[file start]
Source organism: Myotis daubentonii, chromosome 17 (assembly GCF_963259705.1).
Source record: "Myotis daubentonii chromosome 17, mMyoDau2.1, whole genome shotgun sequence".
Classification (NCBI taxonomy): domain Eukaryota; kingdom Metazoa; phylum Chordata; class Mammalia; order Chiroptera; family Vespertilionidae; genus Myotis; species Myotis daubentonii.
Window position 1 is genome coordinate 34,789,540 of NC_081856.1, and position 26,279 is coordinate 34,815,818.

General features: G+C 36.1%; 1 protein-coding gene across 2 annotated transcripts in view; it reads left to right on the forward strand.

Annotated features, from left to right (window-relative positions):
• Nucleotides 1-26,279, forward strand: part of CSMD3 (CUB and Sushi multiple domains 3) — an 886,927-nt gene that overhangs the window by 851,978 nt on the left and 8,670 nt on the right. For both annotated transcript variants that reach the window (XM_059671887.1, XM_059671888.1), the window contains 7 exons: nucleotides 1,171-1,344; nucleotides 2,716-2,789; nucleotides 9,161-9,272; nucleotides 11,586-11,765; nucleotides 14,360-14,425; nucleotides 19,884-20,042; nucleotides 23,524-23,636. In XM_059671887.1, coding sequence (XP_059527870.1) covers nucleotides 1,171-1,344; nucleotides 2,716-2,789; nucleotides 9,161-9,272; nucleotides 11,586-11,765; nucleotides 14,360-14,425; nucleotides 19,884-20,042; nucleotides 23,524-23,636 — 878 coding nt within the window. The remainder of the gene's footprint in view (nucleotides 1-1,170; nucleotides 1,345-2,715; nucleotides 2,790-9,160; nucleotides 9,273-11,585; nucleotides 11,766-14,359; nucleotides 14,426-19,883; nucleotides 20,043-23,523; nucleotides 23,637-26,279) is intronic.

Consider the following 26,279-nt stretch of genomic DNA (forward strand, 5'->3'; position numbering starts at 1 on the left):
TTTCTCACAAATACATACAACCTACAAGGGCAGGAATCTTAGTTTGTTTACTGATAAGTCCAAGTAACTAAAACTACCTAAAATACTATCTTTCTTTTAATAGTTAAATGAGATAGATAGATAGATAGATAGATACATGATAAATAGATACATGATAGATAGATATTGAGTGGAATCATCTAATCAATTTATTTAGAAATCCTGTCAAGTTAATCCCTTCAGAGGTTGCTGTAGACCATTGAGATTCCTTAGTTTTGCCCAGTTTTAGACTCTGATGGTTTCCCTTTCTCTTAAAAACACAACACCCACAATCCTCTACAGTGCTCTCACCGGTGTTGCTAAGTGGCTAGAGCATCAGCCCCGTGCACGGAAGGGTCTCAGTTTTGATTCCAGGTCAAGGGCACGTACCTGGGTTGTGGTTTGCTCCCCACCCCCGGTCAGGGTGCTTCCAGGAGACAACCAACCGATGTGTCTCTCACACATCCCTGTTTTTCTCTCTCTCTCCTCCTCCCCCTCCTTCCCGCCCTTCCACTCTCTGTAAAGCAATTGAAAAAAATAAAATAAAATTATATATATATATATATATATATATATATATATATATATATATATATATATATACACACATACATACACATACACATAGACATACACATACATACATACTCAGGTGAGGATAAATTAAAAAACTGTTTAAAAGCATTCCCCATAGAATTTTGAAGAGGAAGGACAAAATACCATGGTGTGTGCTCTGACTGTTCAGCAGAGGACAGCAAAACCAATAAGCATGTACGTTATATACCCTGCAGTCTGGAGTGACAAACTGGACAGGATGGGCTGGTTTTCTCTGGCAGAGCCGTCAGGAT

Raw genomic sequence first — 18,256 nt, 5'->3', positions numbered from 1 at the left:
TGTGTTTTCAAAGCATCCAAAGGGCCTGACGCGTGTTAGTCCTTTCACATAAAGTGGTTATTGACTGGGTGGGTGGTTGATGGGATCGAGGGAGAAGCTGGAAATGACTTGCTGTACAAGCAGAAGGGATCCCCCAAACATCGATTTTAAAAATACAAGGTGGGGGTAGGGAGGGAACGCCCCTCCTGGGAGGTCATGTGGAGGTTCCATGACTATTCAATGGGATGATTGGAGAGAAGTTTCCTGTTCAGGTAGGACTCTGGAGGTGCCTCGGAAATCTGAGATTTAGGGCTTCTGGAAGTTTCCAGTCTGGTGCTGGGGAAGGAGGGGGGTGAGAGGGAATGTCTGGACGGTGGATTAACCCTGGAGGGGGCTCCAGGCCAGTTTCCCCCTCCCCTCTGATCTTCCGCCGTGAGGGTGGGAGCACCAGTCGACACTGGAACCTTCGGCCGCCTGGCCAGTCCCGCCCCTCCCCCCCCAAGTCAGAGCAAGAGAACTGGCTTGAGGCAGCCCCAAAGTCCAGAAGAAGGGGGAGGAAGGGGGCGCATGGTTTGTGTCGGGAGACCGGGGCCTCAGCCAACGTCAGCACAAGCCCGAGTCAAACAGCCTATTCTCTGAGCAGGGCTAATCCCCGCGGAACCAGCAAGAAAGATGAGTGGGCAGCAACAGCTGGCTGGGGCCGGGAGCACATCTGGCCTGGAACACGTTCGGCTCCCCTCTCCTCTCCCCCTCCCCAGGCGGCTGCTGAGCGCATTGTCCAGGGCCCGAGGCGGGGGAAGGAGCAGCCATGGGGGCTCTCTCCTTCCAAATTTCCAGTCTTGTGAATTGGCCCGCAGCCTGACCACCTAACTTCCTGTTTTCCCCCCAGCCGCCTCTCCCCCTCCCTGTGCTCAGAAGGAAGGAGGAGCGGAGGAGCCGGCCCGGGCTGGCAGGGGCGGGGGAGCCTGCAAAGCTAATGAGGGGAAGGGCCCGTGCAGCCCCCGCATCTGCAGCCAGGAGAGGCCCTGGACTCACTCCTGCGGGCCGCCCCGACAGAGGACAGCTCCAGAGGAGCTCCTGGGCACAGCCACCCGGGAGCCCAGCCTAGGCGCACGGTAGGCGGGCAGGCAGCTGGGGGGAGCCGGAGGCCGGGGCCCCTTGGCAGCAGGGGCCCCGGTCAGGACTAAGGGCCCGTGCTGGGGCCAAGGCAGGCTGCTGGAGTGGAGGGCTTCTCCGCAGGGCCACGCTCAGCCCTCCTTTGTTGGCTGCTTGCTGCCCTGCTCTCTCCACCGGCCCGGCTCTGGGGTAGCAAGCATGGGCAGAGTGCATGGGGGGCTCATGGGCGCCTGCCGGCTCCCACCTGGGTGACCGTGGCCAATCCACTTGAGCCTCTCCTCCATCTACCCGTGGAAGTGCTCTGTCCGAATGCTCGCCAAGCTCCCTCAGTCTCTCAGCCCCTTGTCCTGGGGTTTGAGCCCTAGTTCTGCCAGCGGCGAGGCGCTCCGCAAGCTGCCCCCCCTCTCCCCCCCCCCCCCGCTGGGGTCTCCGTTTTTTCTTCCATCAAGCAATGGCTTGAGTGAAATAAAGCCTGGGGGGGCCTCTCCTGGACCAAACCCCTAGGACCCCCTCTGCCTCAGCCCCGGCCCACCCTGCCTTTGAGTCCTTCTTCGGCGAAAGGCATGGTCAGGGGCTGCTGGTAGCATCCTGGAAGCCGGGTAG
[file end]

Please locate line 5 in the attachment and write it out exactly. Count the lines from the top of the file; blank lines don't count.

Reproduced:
General features: G+C 36.1%; 1 protein-coding gene across 2 annotated transcripts in view; it reads left to right on the forward strand.